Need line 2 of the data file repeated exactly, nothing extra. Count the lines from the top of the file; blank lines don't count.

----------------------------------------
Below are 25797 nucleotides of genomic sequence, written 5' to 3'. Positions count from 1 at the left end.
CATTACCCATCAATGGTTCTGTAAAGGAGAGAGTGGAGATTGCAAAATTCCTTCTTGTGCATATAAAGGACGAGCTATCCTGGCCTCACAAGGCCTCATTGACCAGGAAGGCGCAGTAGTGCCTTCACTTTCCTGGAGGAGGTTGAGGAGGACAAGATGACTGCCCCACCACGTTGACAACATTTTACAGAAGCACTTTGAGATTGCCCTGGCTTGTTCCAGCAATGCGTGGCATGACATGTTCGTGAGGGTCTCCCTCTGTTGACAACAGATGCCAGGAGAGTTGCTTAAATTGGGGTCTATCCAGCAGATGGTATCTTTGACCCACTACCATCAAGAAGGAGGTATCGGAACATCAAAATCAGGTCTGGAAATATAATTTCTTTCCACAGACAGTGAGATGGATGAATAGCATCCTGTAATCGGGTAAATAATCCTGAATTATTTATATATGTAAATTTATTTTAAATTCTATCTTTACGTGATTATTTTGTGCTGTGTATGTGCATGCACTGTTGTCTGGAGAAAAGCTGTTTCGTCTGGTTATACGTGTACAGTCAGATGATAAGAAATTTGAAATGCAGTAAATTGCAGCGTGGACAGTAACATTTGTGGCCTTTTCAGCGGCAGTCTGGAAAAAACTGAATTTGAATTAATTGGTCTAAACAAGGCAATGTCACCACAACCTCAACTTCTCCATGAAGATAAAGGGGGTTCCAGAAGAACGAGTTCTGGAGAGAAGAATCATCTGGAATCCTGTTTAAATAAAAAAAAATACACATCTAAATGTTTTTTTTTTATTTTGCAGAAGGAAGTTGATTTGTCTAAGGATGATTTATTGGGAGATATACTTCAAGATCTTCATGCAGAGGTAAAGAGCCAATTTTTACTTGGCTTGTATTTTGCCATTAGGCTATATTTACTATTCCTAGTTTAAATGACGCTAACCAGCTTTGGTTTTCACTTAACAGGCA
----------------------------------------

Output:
CATTACCCATCAATGGTTCTGTAAAGGAGAGAGTGGAGATTGCAAAATTCCTTCTTGTGCATATAAAGGACGAGCTATCCTGGCCTCACAAGGCCTCATTGACCAGGAAGGCGCAGTAGTGCCTTCACTTTCCTGGAGGAGGTTGAGGAGGACAAGATGACTGCCCCACCACGTTGACAACATTTTACAGAAGCACTTTGAGATTGCCCTGGCTTGTTCCAGCAATGCGTGGCATGACATGTTCGTGAGGGTCTCCCTCTGTTGACAACAGATGCCAGGAGAGTTGCTTAAATTGGGGTCTATCCAGCAGATGGTATCTTTGACCCACTACCATCAAGAAGGAGGTATCGGAACATCAAAATCAGGTCTGGAAATATAATTTCTTTCCACAGACAGTGAGATGGATGAATAGCATCCTGTAATCGGGTAAATAATCCTGAATTATTTATATATGTAAATTTATTTTAAATTCTATCTTTACGTGATTATTTTGTGCTGTGTATGTGCATGCACTGTTGTCTGGAGAAAAGCTGTTTCGTCTGGTTATACGTGTACAGTCAGATGATAAGAAATTTGAAATGCAGTAAATTGCAGCGTGGACAGTAACATTTGTGGCCTTTTCAGCGGCAGTCTGGAAAAAACTGAATTTGAATTAATTGGTCTAAACAAGGCAATGTCACCACAACCTCAACTTCTCCATGAAGATAAAGGGGGTTCCAGAAGAACGAGTTCTGGAGAGAAGAATCATCTGGAATCCTGTTTAAATAAAAAAAAATACACATCTAAATGTTTTTTTTTTATTTTGCAGAAGGAAGTTGATTTGTCTAAGGATGATTTATTGGGAGATATACTTCAAGATCTTCATGCAGAGGTAAAGAGCCAATTTTTACTTGGCTTGTATTTTGCCATTAGGCTATATTTACTATTCCTAGTTTAAATGACGCTAACCAGCTTTGGTTTTCACTTAACAGGCA